While Berger started with a quick assault of two-powered creatures, John was able to significantly slow the clock with Haunter of Nightveil. Berger's offense consisted of creatures that were still able to profitably attack, but the bleeding had slowed to half. Eventually, a Voidwielder provided another effective blocker, slowing things down even more. Berger then found himself a backdoor to get at John's life total with a Rogue's Passage. Sitting at a low 4 life, John found a Dinrova Horror to effectively destroy a Rogues Passage that was slowly making work of his final life points. A Maze Flier a couple of turns later made the largest of his creatures fliers, and he suddenly found himself with an offense. Two attacks later, Berger was reaching for his sideboard.

    It was an incredible switch in fortunes, and it required some very careful management of both life total and creatures on the board by John. Unfortunately, there would be no repeat performance. Right as John was asking for an assessment of his sideboarding plan, the Blood Baron of Vizkopa hit home for the final time.

    "Oh. So we're done," he said, slumping in his chair.




     

  • Finals Round 2
    Andrew Longo, Eric Philipps, and Eric Berger vs.
    Matt McCullough, Ari Lax, and Alexander

    by Mike Rosenberg

  • Despite Ari Lax's protests in his second game, where he was fighting on near equal footing against a second-turn Pack Rat for a long time, his teammates Matt McCullough and Alexander John were just unable to hold on. Andrew Longo, Eric Philipps, and Eric Berger took down their second and final match against the Michigan team to become the champions of Grand Prix Providence.

    Lax's match against Berger went undecided, as the two matches from his teammates did not let him finish the second game, despite his protests in hoping to beat Berger's rare-packed (and Pack Rat driven) Golgari deck.

    Longo and John's Match

    John looked to have the upper hand in his match against Longo, who had a very aggressive Bant deck with early beaters like Call of the Conclave and solid cards all around. Simic Fluxmage, a card that McCullough and his team had been talking about with much praise, did some work in this game, growing a Haunter of Nightveil and keeping the pressure on.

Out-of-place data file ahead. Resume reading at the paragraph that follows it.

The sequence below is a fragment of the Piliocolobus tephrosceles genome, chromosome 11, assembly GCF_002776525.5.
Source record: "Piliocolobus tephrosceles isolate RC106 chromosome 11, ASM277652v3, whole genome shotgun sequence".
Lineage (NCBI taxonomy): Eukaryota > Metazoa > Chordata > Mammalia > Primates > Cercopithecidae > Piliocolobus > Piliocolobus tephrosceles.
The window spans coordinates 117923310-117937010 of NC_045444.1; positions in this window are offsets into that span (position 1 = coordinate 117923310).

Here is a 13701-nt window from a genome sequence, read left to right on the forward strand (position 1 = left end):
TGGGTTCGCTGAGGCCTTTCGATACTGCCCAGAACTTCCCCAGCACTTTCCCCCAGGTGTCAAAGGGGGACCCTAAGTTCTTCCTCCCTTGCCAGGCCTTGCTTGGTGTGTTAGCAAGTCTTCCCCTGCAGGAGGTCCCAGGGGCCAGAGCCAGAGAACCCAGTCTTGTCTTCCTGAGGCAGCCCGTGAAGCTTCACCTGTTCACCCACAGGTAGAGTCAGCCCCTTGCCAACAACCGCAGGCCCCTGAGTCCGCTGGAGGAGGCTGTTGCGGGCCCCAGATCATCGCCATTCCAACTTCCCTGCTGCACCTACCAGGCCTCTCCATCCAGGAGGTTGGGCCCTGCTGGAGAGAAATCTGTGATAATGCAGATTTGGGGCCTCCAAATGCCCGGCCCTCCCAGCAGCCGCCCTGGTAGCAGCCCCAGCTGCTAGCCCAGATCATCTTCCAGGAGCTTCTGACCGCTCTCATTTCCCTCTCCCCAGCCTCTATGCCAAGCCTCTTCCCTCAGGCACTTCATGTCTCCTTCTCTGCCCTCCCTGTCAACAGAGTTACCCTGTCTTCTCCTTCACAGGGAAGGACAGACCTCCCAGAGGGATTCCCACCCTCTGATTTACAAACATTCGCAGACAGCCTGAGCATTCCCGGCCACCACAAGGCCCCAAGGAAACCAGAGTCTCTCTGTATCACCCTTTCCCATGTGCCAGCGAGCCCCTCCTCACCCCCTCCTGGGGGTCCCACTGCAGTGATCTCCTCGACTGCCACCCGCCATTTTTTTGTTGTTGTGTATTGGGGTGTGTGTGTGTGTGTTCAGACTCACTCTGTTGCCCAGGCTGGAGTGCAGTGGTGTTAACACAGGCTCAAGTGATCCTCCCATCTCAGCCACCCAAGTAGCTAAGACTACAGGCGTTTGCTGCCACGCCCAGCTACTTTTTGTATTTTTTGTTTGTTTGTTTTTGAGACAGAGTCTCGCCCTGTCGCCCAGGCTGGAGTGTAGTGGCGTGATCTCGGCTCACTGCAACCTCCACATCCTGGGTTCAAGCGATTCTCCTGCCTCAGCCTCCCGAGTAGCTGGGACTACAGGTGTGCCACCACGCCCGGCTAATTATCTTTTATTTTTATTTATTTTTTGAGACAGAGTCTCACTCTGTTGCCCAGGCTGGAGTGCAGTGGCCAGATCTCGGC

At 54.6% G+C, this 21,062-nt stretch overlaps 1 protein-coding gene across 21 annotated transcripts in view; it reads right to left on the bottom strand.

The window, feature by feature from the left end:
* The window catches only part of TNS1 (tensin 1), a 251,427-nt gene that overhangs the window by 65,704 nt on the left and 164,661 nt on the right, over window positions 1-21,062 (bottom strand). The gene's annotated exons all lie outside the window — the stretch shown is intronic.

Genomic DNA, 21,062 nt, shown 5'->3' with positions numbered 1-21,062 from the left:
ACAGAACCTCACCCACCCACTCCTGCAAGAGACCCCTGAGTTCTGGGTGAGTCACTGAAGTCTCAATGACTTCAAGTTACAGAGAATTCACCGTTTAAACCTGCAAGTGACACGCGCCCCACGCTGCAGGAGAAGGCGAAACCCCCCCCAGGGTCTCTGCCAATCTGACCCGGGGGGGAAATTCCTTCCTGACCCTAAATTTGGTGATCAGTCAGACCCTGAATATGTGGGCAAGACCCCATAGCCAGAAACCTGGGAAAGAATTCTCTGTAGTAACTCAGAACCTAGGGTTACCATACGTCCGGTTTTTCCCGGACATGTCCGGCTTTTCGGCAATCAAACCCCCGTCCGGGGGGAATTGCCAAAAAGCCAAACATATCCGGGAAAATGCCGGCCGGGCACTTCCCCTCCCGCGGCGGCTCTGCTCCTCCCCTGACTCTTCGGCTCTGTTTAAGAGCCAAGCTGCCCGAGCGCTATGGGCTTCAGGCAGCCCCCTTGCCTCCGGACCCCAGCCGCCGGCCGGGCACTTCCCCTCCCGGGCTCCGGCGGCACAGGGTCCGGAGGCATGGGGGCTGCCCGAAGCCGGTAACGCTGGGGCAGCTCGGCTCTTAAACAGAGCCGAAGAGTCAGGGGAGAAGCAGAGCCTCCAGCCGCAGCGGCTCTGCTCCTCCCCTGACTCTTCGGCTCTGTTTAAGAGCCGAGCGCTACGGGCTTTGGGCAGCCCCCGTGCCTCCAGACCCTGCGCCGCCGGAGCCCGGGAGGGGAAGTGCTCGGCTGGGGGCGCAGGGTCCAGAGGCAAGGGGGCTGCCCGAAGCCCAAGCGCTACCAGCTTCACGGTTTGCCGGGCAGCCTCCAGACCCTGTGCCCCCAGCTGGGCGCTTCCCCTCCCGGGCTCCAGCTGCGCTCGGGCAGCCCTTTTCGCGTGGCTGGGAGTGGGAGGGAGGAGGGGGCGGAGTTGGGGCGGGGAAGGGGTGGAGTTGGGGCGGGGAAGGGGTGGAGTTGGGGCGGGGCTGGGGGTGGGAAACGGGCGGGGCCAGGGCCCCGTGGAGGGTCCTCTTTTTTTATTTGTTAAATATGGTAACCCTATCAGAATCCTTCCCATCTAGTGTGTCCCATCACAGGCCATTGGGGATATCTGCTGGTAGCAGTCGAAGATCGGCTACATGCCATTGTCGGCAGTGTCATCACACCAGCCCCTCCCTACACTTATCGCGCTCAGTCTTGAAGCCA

Eric Berger, Eric Philipps, and Andrew Longo

    Then, lands started coming. A lot of them. It seemed like Longo got a reprieve in the first game, until the fused Beck & Call gave John a lot of uses for his mana. Longo, having suffered some bleeding in the first few turns of the game, conceded to the overwhelmed draw effect and birds that he couldn't fend off.

    The second game, however, went the other way, as Longo's deck came out of the gates swinging. Within minutes, Long had moved to a third game...

    ...a game in which his deck didn't deliver a third land to turn on his hand, even despite digging with Prophetic Prism. Normally, an opponent playing a third creature could be bad news for a mana starved player, but it wasn't the immediate end of the game.

    In this case, however, it was. The Call of the Conclave token that Longo had made on the second turn gained Unflinching Courage, and suddenly the game was over. John had no answers to the 5/5 token in hand, and his Mizzium Mortars went from looking reasonable to looking really embarrassing.

    With a few short turns, John showed his hand of spells and offered the handshake.

    Philipps and McCullough's Match

    McCullough's Boros deck had some serious aggression. The key feature of his list was three Viashino Firstblades, which was 60% of the Firstblades opened in the draft. Philipps however had Blind Obedience, a card that stopped Firstblade's impact cold.


    Ari Lax, Matt McCullough, and Alexander John

    This ended up not even being a factor, with the Blind Obedience coming down a turn after MucCullough played and attacked with his first (and only) Viashino Firstblade in the second game. It was a stronger start than what McCullough saw in the first game, but much like the first game, McCullough's hand did not improve with more action. His Boros deck began to see land after land, while Philipps filled the board up with higher quality creatures, getting some extortion in thanks to his enchantment each time he played a play.

    When the writing was on the wall, McCullough fell deep into thought. At that point, Lax was fighting for honor, hoping to defeat Berger's Pack rat. "Don't scoop yet, Matt!" he shouted, as his teammate looked up. "Thanks for the encouragement," he replied.

    Lax didn't care, knowing that his team was at its end. "But I want to win this one!"

    Once Lax's fight against the Pack Rat came to an unfortunate end, McCullough went through his turn and offered the concession when nothing further was coming.

    And after two quick rounds of finals action, and after nearly 16 hours of Day Two play, that was it. Longo, Philipps, and Berger locked up the win and were crowned as the champions of Grand Prix Providence!